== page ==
by Ryan Glidden | February 10, 2018 5:42 pm
I teach a lot of yoga. About 300 classes a year for the past seven years. Teaching that much you experience ebbs and flows. Sometimes you feel a little dry, and you know you’re going through the motions. Other times you’re excited to teach and genuinely feel inspired. Ideally, you have many more excited days then “going through the motions” days. But how?
The same thing can happen as a practitioner. We all know that it’s great to make yoga a part of our daily or weekly routine, but sometimes we can put it on autopilot. We find ourselves going through the motions on our mats, maybe even feeling a little bored.
January is over and New Year’s resolutions may be starting to wane. Here are five ways to stay inspired with your practice without having to spend a fortune on expensive trainings.
1. Take a Trip to the Bookstore
It’s an easy way to learn from new teachers. Most bookstores will have a health and fitness section where you can find all kinds of info on yoga, functional movement, Ayurveda, anatomy, and more. Or, you can head over to the religious and spirituality section where you might find new inspiration from some of the great spiritual teachers of the past and present. I love bookstores. Not only are they a wealth of further information, but many of them also have a place to sit, relax and read.
Between online platforms and brick and mortar studios, you have a multitude of options to choose from as a practitioner. Workshops are a great way to deepen your practice in the desired area without having to spend too much money. Many workshops will also provide handouts or online material to take with you to refer back to at a later date. If you have a particular teacher, who inspires you even better. See if you can find a workshop that they are offering and attend.
3. Pick a New Peak Pose
It may be time to challenge yourself with a new peak pose. Some of us have more strength and others more flexibility. Think about a pose that you’d like to learn but aren’t currently capable of right now. Then break it down into its simpler parts. Ask yourself, what muscles need to strengthen and what muscles need to stretch? Use your practice to work towards mastering this new peak pose.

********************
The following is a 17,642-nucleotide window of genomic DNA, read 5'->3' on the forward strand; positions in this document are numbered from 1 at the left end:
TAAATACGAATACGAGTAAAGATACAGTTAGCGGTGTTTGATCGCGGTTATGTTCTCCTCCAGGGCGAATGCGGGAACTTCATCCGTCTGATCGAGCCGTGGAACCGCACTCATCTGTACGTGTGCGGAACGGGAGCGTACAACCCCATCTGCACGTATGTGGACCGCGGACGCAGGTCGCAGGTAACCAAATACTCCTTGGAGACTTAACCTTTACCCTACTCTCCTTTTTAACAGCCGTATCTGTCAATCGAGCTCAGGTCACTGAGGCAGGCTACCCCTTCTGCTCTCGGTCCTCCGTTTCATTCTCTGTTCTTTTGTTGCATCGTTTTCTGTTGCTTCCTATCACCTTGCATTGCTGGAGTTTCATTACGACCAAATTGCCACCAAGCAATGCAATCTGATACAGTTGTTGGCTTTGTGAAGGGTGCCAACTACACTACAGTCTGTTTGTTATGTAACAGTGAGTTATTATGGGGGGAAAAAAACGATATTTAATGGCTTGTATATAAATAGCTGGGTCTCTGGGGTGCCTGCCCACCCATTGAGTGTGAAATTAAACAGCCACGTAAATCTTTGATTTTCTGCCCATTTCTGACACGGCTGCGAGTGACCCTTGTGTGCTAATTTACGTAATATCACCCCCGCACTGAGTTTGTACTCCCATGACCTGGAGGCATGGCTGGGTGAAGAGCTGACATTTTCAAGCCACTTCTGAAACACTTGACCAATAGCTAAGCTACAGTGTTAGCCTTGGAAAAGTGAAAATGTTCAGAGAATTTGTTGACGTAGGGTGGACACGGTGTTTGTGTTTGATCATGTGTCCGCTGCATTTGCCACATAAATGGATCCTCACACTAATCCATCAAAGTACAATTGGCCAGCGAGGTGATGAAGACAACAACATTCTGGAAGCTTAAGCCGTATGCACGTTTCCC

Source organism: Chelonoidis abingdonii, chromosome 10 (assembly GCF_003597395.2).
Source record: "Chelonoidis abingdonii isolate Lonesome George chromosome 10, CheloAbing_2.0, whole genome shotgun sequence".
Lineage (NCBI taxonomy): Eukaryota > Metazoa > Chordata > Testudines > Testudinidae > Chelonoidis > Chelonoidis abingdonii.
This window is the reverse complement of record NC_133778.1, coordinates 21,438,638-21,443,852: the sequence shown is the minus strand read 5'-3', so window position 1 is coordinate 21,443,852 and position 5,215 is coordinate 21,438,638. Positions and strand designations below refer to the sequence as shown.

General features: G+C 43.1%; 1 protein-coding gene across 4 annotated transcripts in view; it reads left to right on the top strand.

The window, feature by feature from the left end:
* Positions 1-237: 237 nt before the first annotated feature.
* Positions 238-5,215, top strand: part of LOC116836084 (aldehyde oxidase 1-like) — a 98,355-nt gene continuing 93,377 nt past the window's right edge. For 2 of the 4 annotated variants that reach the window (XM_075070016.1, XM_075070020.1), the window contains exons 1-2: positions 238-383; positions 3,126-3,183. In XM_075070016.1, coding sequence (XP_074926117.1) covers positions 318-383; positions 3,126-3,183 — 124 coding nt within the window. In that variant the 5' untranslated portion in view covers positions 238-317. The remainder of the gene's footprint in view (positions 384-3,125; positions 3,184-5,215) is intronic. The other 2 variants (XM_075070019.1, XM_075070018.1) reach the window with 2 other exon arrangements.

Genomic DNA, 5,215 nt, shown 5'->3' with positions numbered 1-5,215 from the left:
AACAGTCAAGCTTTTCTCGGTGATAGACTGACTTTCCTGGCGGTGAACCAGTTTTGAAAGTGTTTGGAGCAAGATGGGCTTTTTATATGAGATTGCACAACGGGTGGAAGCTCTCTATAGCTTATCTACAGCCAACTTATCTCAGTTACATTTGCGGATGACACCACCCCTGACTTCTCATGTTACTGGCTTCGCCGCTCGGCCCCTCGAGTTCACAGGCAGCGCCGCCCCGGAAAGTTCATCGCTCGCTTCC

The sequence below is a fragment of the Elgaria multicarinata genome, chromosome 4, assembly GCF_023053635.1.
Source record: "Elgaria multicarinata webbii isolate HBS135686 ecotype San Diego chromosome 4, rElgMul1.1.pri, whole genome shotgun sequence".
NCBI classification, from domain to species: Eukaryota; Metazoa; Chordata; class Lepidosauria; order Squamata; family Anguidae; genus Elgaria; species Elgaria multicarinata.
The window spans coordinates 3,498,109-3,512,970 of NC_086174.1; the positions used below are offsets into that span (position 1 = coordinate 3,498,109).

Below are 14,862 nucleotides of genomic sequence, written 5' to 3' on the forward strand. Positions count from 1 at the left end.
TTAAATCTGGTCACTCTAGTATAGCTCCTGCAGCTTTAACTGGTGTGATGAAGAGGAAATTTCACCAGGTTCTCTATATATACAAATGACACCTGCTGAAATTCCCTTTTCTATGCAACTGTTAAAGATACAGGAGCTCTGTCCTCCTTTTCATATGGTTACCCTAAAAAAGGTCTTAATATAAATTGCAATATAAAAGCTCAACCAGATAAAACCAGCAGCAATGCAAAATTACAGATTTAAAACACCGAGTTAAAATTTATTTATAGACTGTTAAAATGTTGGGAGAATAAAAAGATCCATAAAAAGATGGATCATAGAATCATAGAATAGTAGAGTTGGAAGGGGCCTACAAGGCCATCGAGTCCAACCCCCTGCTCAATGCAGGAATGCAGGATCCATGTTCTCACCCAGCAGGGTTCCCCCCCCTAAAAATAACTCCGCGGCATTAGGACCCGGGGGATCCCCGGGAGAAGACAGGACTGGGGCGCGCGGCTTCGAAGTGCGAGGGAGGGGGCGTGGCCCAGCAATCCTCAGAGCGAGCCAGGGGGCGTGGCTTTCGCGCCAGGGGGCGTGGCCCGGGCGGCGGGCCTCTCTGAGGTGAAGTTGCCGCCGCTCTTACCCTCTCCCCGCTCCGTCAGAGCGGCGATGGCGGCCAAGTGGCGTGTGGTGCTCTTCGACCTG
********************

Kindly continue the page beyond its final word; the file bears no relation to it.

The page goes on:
4. Change it Up
There are a lot of different styles of yoga. If you’ve only ever practiced Vinyasa, maybe it’s time to give Yin, Restorative, or Hot yoga. Check with your home studio to see if they offer any other styles. If they don’t, but don’t want to go to another studio, check out a new teacher. Every teacher brings their unique style and voice to their teaching. You might find that you enjoyed the same class regarding the poses or style but taught in a new way.
5. Contemplate the Big Questions
I once heard a teacher talking about their journey with yoga. They said that they went to their teacher once and said, “I’ve been practicing this sequence for a long time now, and I’m getting bored.” Their teacher said to them, “If you were contemplating God you would never be bored.” We know asana to be a physical practice, but it can be much more than that. Using your time on your mat as an opportunity to contemplate the big questions can add a whole new dimension to your experience.
I teach in my classes that yoga is a practice of coming back. We walk the path of life and yoga together. From time-to-time, we get pushed off of our path. We run into an obstacle, a dark day, a rough time, or maybe we merely feel less inspired to practice. It’s ok, that’s part of life and thus part of yoga. We can accept when this has happened and do our best to bring ourselves back. One day, one practice, one pose, one breath at a time.
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